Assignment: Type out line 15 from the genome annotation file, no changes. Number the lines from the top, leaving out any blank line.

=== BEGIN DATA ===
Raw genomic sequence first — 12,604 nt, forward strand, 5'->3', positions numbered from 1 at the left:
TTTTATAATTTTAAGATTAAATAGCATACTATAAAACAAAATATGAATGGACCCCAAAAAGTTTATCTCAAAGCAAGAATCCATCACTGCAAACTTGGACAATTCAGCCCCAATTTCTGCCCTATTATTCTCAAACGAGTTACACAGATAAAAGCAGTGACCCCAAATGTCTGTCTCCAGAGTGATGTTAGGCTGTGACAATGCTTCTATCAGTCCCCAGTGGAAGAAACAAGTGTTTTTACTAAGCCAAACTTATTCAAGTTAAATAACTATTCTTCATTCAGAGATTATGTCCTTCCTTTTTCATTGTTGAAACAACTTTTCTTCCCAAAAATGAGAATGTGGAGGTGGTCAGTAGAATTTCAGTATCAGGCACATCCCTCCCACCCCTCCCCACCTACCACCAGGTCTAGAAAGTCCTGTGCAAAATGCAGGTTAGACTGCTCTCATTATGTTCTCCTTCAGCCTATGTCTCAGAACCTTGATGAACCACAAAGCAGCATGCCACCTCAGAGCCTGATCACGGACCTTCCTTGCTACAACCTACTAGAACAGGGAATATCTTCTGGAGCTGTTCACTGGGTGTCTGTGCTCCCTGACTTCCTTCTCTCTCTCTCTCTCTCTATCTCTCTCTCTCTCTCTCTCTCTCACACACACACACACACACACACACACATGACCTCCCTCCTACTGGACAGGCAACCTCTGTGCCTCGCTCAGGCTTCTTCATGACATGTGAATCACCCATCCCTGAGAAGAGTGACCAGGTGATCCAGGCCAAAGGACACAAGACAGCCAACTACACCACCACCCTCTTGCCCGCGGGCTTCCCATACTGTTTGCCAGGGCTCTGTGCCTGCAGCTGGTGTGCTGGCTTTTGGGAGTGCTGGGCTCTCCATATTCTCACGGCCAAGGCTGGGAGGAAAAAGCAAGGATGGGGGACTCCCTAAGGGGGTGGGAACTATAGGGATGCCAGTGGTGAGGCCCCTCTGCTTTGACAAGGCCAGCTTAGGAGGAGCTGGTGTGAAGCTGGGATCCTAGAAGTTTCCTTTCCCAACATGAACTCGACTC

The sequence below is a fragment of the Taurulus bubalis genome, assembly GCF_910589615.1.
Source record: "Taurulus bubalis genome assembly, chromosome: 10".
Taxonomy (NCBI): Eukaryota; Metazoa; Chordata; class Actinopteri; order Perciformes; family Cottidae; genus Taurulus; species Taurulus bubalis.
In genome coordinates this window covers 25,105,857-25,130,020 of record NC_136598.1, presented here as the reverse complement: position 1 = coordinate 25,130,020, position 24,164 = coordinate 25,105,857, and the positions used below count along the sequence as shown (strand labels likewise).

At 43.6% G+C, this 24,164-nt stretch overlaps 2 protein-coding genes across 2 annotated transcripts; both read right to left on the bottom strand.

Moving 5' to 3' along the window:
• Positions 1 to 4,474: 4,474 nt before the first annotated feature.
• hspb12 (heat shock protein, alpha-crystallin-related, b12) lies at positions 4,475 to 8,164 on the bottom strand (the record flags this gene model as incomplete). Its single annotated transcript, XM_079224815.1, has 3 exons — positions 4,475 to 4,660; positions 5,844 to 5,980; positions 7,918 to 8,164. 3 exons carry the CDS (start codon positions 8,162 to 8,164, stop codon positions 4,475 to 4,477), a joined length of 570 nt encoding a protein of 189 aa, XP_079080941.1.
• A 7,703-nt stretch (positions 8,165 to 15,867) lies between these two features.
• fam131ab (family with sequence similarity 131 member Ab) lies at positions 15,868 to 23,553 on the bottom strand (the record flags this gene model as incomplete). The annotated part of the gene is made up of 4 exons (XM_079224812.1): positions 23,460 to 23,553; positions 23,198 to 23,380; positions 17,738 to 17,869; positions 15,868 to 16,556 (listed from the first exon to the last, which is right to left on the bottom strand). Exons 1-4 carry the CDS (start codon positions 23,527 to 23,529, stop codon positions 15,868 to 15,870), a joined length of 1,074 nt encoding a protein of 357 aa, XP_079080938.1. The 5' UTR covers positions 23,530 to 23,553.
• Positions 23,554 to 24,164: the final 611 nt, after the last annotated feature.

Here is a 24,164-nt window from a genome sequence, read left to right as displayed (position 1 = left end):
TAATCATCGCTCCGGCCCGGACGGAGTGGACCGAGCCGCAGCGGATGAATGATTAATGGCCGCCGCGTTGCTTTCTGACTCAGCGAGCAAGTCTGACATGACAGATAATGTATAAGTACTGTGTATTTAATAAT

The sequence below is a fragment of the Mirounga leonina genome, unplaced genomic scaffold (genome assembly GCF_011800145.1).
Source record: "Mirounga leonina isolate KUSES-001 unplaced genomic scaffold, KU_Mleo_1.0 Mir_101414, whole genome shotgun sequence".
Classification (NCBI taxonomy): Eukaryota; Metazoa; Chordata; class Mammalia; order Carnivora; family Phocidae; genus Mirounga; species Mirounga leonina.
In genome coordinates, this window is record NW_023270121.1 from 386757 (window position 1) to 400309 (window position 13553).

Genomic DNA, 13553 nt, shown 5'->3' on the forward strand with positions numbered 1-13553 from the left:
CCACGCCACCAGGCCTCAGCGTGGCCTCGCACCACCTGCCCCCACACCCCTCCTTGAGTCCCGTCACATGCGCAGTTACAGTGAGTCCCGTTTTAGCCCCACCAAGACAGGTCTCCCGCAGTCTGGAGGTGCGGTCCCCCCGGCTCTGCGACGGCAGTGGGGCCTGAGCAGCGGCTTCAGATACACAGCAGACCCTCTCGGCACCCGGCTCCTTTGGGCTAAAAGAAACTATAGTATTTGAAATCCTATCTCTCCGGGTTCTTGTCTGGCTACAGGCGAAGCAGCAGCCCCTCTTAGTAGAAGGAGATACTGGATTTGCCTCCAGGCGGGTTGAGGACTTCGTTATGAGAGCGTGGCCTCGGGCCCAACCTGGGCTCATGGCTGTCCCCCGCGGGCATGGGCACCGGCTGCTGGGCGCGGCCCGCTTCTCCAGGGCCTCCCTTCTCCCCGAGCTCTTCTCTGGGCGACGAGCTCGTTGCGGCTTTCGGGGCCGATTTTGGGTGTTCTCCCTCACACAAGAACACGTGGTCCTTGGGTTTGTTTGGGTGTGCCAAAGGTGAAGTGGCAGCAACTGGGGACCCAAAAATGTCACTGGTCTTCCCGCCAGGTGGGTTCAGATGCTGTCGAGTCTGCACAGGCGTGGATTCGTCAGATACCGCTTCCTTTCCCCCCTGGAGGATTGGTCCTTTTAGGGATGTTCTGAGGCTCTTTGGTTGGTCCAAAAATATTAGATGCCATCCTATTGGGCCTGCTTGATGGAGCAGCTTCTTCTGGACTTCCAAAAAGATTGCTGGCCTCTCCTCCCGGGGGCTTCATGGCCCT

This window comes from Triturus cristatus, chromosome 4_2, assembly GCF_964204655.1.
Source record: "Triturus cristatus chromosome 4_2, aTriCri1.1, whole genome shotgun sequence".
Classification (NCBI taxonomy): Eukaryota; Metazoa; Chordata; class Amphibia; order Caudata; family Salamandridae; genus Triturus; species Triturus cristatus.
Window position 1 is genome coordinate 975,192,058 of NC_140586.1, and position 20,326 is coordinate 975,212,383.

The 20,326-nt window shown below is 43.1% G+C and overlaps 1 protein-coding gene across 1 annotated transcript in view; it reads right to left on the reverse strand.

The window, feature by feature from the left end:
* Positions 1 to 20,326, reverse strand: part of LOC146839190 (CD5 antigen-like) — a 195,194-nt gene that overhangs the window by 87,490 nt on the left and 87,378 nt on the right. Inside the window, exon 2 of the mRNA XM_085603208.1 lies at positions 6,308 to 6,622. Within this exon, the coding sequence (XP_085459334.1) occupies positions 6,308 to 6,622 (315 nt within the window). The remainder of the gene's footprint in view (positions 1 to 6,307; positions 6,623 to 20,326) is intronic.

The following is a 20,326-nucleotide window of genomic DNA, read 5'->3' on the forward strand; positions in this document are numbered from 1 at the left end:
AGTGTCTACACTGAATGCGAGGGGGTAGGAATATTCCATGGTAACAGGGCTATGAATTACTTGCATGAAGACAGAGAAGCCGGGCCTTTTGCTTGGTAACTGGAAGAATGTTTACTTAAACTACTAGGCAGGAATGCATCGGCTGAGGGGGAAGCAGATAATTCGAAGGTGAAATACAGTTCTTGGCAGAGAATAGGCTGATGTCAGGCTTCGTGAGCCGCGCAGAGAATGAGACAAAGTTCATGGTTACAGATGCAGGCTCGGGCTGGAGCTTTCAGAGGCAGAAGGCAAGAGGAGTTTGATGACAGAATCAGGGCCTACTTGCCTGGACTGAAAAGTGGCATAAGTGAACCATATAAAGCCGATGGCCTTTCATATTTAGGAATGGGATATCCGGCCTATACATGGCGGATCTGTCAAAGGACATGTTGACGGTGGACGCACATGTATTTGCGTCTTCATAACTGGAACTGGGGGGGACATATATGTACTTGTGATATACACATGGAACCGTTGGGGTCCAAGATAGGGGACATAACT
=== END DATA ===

TAATCATCGCTCCGGCCCGGACGGAGTGGACCGAGCCGCAGCGGATGAATGATTAATGGCCGCCGCGTTGCTTTCTGACTCAGCGAGCAAGTCTGACATGACAGATAATGTATAAGTACTGTGTATTTAATAAT